A purchase elasticity curve is computed for each consumer, as depicted in FIG. 5, which curve is determined by points defined by (i) the relative proportion which the likelihood of purchasing each item bears to the sum of all of such likelihoods for all items, coincident with the vertical axis, and (ii) the Euclidean distances between the points on the squeezed matrix representing each item and the point representing the reference or ideal item for each use, coincident with the horizontal axis. The slope of the portion of the elasticity curve which falls between each point is indicative of the propensity a given change in an attribute evaluation to effect a change in the relative likelihood of purchasing those two items for that consumer. Thus, a propensity weight, which is proportional to the slope of each relevant portion of the elasticity curve for each consumer, is assigned to the attribute evaluations for each consumer used in calculating a change in preference or purchase probability between those items. The propensity weight is subsequently used to modify the attribute evaluations where the potential change in market share with respect to those items bounding the portion of the elasticity curve is sought to be calculated.
A total purchase probability is then calculated for each item by summing the relative proportions of likelihood of purchasing that item for each consumer.
All of the above data can be stored in and evaluated by a computer, preferably the Sandpiper SCRIBE micro-modeling system, also available from Frost International Research. The completion of the foregoing steps enables the creation of a model which simulates the market. Various possibilities in terms of new products and their attributes, and changes in the extent to which existing products possess attributes, can then be modeled and predicted using this system. In this regard, this method can reveal where the largest gap is in the market in terms of heavily importance-weighted attributes which are not represented by the current array of products. It can provide an indication of which attributes, if modified, and how, will provide a new or existing product with an increased preference or likelihood of purchasing and, therefore, market share. It can indicate the greatest single new product opportunity for a manufacturer with products already in that market and can indicate to a manufacturer its vulnerability to each product modification possibly implemented by its competitors. In cross-national marketing research, this method is useful in validating the translation of attributes, not in terms of word meanings, but in terms of replication of results.
These are examples of the utilities of the above-described preferred embodiment of the present invention which can be realized by using the model or data to measure the change in the relative likelihood of purchasing each item which results from a given change in an attribute evaluation for all consumers for a given item. Concomitant changes in other attribute evaluations are calculated on the basis of correlation between the changed attribute evaluation and the concomitantly adjusted attribute evaluations. For example, if the "sporty" evaluation of a Volvo automobile is increased, the "inexpensive" evaluation of the same would be concomitantly decreased in proportion to a negative correlation between "sporty" and "inexpensive." Each of these changes and adjustments are then revalued in proportion to the respective importance weights assigned to each attribute and the respective propensity weights assigned to each consumer's attribute evaluations. All attribute evaluations are then modified in accordance with these revalued changes and adjustments and a resulting new set of relative preferences, or market shares, for each item or the proposed new item is obtained.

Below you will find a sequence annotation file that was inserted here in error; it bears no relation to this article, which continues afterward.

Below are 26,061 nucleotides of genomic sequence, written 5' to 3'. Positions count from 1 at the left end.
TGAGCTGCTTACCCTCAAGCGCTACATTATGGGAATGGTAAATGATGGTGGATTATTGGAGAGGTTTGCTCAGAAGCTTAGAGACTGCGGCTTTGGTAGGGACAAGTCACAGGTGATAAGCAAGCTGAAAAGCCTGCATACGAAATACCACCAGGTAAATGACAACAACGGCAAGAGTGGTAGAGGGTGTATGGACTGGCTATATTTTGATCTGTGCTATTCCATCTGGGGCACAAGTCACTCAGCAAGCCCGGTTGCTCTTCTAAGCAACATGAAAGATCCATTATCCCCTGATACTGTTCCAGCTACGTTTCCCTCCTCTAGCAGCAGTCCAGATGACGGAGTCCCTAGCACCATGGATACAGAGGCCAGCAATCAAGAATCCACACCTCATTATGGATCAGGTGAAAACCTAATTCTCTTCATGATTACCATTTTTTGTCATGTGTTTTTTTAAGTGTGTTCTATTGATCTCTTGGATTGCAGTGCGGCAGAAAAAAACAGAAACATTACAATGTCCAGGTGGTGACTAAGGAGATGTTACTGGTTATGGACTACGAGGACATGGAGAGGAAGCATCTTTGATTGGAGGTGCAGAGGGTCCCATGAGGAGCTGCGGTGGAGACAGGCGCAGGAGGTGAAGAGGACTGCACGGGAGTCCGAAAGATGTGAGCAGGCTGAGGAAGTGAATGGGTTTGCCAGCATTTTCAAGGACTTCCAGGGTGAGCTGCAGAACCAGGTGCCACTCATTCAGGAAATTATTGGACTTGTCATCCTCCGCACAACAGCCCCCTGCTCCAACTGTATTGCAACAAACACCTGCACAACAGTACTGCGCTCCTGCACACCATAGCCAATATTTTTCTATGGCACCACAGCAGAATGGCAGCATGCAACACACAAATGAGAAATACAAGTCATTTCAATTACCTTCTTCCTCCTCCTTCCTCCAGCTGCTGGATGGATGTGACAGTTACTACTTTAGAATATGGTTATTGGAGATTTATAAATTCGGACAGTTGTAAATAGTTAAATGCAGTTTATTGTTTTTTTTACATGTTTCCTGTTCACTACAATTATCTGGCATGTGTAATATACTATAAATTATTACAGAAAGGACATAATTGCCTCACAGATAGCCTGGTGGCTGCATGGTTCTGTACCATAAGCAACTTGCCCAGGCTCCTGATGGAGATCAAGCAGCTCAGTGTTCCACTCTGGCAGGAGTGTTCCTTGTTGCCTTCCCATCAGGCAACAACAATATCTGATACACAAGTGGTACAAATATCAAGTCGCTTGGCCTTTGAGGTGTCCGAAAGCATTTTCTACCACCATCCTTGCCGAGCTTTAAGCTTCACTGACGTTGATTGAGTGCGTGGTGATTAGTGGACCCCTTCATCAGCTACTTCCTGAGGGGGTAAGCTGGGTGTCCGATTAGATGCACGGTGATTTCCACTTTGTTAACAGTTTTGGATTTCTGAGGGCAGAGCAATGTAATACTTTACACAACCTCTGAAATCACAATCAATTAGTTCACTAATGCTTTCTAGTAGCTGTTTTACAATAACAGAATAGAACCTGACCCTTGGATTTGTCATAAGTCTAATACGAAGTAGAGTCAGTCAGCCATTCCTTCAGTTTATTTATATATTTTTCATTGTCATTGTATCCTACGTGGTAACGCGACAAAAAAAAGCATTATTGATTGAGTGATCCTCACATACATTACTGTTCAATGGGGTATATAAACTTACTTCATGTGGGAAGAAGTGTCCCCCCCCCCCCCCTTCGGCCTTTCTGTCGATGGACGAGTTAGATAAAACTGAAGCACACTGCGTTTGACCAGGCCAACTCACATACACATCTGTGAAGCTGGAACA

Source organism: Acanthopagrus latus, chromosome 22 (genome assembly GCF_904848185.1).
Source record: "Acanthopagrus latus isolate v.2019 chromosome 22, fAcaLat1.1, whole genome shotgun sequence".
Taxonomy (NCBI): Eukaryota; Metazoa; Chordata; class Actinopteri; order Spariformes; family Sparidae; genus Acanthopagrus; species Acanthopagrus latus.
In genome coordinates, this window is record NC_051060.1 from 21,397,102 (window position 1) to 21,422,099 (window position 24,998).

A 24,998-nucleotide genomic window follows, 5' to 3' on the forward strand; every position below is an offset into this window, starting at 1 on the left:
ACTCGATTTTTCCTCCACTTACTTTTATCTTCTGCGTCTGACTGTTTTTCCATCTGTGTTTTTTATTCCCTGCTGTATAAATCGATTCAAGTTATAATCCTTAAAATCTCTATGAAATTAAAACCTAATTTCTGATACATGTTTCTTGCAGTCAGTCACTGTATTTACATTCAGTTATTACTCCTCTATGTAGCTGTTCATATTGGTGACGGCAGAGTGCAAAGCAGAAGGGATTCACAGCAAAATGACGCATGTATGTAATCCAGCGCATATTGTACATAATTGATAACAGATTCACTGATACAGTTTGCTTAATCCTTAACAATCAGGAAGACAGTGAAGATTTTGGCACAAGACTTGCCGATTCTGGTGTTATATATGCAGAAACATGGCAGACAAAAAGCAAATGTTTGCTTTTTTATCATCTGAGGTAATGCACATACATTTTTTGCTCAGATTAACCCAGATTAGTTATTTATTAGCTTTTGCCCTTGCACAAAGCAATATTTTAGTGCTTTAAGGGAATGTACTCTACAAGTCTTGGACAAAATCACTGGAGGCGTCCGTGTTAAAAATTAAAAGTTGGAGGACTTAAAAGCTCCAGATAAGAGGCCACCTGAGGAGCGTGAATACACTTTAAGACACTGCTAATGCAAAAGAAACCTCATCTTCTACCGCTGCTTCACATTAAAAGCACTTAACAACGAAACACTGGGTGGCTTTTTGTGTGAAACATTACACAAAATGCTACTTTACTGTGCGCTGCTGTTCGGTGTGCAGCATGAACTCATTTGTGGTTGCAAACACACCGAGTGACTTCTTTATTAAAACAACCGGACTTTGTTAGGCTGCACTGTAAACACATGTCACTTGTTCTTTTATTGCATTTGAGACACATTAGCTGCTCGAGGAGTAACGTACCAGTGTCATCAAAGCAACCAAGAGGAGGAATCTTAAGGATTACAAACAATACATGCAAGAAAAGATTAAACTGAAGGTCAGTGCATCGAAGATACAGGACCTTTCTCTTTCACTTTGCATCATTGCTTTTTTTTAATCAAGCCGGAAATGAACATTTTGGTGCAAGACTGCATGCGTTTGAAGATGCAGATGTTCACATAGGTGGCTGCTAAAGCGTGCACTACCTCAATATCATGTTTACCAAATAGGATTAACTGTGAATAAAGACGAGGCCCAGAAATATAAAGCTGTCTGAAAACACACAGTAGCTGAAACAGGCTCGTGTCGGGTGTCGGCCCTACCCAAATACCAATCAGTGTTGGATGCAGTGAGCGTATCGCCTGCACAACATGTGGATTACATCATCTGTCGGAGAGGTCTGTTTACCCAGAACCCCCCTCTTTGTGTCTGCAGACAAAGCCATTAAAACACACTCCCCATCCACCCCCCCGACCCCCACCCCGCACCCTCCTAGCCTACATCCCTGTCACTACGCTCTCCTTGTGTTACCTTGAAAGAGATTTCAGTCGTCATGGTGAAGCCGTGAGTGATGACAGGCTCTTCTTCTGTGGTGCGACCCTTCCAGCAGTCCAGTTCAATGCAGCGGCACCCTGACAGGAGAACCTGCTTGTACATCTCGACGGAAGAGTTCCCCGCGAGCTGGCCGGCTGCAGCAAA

The second preferred embodiment of the method of this invention is generally applicable to items which are not directly offered to consumers as finished products. These items, rather, are functionally-related ingredients or parts of consumer products which have different uses. In this described embodiment, the evaluated items are fragrances which are used in an array of consumer products having different uses, including personal deodorants, soaps, detergents, shampoos, medicines, fine fragrances such as perfumes, etc.
In this embodiment, the objective is not only to evaluate fragrances but to provide a perceptual bridge or translation between consumers' attribute evaluations with respect to fragrances, and a tangible reference for the manufacturer to determine what those attribute evaluations, as well as consumers' evaluations of the appropriateness of actual fragrances for use in various consumer products, mean in terms of actual fragrance manufacture and composition.
This tangible reference is in fact a set of reference fragrances corresponding to a set of fragrance notes which would effectively cover the range of fragrances which are appropriate for use in the set of functionally-related products to be evaluated, and which are sufficient for a perfumer to replicate the preparation or composition thereof. These reference frangrances and corresponding notes may number between 20 and 50, depending upon the product class to which the fragrance evaluations relate, and may effectively account for a broad spectrum of fragrances used in household and personal consumer products or fine fragrances. Depending upon the range of products to be included in the survey, its purpose, geographical location and other varying factors, a different set and a different number of reference fragrances may be more appropriately utilized in the fragrance model. The set of reference fragrances is designed by a perfumer or other fragrance expert, for the market researcher, to accomodate the purpose of the particular study and the particular needs of the fragrance maker.